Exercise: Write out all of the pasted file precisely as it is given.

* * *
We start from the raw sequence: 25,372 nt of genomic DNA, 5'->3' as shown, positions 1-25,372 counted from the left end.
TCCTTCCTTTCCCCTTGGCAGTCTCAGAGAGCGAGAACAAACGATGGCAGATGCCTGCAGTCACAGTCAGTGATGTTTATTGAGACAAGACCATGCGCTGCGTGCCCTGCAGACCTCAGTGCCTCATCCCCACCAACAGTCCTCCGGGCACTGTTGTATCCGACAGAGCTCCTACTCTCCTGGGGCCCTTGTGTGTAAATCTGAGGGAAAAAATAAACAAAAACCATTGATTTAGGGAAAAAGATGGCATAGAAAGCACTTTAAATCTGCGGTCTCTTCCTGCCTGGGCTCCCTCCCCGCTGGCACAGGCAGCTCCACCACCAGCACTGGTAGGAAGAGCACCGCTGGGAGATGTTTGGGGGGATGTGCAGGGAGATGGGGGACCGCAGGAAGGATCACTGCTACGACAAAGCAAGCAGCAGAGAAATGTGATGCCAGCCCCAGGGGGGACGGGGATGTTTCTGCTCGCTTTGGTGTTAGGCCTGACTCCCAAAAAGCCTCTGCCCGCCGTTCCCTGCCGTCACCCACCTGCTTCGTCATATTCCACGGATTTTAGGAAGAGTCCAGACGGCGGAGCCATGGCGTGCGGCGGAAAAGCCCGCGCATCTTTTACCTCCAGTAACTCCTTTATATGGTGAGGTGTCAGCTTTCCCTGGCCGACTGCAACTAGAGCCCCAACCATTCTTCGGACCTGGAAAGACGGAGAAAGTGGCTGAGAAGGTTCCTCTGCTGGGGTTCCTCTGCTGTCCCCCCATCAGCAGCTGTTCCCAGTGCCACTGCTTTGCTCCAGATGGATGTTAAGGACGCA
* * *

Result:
We start from the raw sequence: 25,372 nt of genomic DNA, 5'->3' as shown, positions 1-25,372 counted from the left end.
TCCTTCCTTTCCCCTTGGCAGTCTCAGAGAGCGAGAACAAACGATGGCAGATGCCTGCAGTCACAGTCAGTGATGTTTATTGAGACAAGACCATGCGCTGCGTGCCCTGCAGACCTCAGTGCCTCATCCCCACCAACAGTCCTCCGGGCACTGTTGTATCCGACAGAGCTCCTACTCTCCTGGGGCCCTTGTGTGTAAATCTGAGGGAAAAAATAAACAAAAACCATTGATTTAGGGAAAAAGATGGCATAGAAAGCACTTTAAATCTGCGGTCTCTTCCTGCCTGGGCTCCCTCCCCGCTGGCACAGGCAGCTCCACCACCAGCACTGGTAGGAAGAGCACCGCTGGGAGATGTTTGGGGGGATGTGCAGGGAGATGGGGGACCGCAGGAAGGATCACTGCTACGACAAAGCAAGCAGCAGAGAAATGTGATGCCAGCCCCAGGGGGGACGGGGATGTTTCTGCTCGCTTTGGTGTTAGGCCTGACTCCCAAAAAGCCTCTGCCCGCCGTTCCCTGCCGTCACCCACCTGCTTCGTCATATTCCACGGATTTTAGGAAGAGTCCAGACGGCGGAGCCATGGCGTGCGGCGGAAAAGCCCGCGCATCTTTTACCTCCAGTAACTCCTTTATATGGTGAGGTGTCAGCTTTCCCTGGCCGACTGCAACTAGAGCCCCAACCATTCTTCGGACCTGGAAAGACGGAGAAAGTGGCTGAGAAGGTTCCTCTGCTGGGGTTCCTCTGCTGTCCCCCCATCAGCAGCTGTTCCCAGTGCCACTGCTTTGCTCCAGATGGATGTTAAGGACGCA